The recently announced AED5 billion ($1.36 billion) Emirates Towers Business Park is set to revive Dubai’s commercial property market after it has experienced slow growth over the past six months, according to the latest Dubai Office Market Bulletin for Summer 2017.
“The development, which is set to help triple the size of the wider DIFC by 2024, will provide a welcome source of relief to the dwindling supply of Grade A space in the area,” said a statement issued on real estate firm Cluttons’ website.
Positive for market
The statement quoted Faisal Durrani, Cluttons head of research, as saying: “The launching of Emirates Towers Business Park is positive for the market as the project will meet the increasing demand for Grade A office space through low- and high-rise office towers, catering to a range of requirements. Dubai is moving rapidly from being a regional hub to a global one and the new Emirates Towers Business Park is expected to complement the DIFC, effectively expanding the city’s financial district and putting it on a path to rivaling the City in London, or New York’s Wall Street.”
Paula Walshe, head of international corporate services at Cluttons, explained that the Emirates Towers Business Park will likely relieve demand pressures on core DIFC stock around the Gate, Precinct and Village developments. “Already, international occupiers pay more rent per square foot than any other commercial building in Dubai for office space within the on-shore Emirates Towers office building, which is at the heart of this new development. With that in mind we expect demand and rental levels for space in this zone to be strong.”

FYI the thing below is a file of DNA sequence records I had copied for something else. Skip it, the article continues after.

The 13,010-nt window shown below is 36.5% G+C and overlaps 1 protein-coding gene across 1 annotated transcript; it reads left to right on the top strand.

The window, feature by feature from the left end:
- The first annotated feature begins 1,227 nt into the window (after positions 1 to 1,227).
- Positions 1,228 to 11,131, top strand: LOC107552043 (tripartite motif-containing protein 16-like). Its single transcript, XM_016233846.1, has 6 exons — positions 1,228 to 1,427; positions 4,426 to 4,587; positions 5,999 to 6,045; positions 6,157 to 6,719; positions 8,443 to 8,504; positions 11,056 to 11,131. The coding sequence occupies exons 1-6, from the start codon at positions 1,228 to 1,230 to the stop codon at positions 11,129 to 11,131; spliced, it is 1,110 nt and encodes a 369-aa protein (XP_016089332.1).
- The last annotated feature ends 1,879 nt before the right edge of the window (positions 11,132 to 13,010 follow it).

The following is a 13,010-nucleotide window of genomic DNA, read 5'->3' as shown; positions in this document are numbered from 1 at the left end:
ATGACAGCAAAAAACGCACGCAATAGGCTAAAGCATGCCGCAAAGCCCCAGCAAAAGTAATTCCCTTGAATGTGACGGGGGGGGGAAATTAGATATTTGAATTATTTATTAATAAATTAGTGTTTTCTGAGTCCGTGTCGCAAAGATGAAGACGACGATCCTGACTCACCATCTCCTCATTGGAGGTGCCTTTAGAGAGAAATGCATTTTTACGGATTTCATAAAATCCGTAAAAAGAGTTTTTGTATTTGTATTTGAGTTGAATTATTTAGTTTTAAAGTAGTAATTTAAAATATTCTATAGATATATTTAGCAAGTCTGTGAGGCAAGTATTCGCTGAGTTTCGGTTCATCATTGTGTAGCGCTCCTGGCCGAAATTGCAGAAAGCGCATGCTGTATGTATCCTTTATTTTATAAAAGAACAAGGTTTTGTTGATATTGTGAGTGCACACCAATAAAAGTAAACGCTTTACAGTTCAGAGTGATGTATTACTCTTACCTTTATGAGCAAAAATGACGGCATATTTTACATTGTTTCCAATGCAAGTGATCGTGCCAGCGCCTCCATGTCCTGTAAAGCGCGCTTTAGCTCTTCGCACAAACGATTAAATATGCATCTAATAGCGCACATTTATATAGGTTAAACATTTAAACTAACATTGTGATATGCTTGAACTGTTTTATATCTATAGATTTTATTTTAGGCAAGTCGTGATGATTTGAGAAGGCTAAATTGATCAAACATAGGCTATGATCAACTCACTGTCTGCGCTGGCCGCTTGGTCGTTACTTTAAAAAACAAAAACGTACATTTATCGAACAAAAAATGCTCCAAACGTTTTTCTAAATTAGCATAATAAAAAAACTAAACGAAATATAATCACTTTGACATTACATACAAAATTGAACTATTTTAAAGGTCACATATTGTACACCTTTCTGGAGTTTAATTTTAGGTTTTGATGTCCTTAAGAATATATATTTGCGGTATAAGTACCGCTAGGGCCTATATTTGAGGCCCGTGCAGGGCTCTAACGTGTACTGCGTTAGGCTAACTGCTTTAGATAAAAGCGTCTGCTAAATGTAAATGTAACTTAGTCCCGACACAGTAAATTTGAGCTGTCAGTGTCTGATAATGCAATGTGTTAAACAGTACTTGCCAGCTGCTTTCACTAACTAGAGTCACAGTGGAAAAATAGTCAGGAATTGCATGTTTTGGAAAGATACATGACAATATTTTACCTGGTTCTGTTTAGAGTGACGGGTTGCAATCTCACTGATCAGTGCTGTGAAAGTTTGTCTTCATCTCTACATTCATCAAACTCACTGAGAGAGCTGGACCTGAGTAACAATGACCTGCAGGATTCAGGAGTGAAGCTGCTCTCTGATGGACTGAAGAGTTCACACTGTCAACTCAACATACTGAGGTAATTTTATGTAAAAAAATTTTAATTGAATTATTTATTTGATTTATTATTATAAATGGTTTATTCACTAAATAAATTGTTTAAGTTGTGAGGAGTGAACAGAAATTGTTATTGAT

According to Cluttons, Dubai’s office market experienced weaker than normal demand across all quarters of the city’s office market.
Durrani noted that the slow demand is attributed to the currently shaky global economic conditions and the conservative approach adopted by some multinational organisations.
“Much of the activity we have been involved with recently has involved a consolidation of operations, across a number of different sectors,” said Durrani.
Cluttons said in its statement it has tracked a trend this year around the ending of many five-year leases which were initially signed in mid to late 2012, as the market began to rise following the financial crisis in 2009.
“Occupiers who committed to new tenancies during this period are now faced with new rents that have on average, risen by 22 percent, if they intend to relocate, or downsize within a prime market. Cluttons cites that this uplift occurred during the period of 2012 to 2015 when rapid rental rises were a feature of the market,” according to the statement.
Walshe commented: “This is making savings-based relocations more challenging, even where tenants are significantly reducing their footprint, especially when capital expenditure for fit out and moving costs are factored in.”
How did Dubai perform?
Cluttons’ Office Bulletin shows that Deira was the weakest performing submarket during the first six months of the year with lower limit rents receding by AED10 pound per square foot (psf) to stand at AED50 psf at the end of June.
It added that rents in the Dubai International Financial Centre core remain the priciest in the city, with occupancy levels holding at almost 100 percent. It noted that the strong prestige factor, combined with the attractiveness of operating in an internationally regulated free zone, created an appeal base for DIFC.
Moreover, the Business Bay area of Dubai has witnessed a rise in upper limit rents of AED20 psf, making it the strongest performer in Dubai’s Office market, during the second quarter of 2017.
“The uplift in rents in Business Bay has been driven by the emerging shortage of Grade A quality stock in the area, which remains confined to a handful of completed buildings, such as Ubora Tower, for instance, which has a sub 20 percent vacancy rate. Cluttons does note however that there remains a surplus of Grade B and Grade C space in the area, with more in the pipeline,” said Durrani.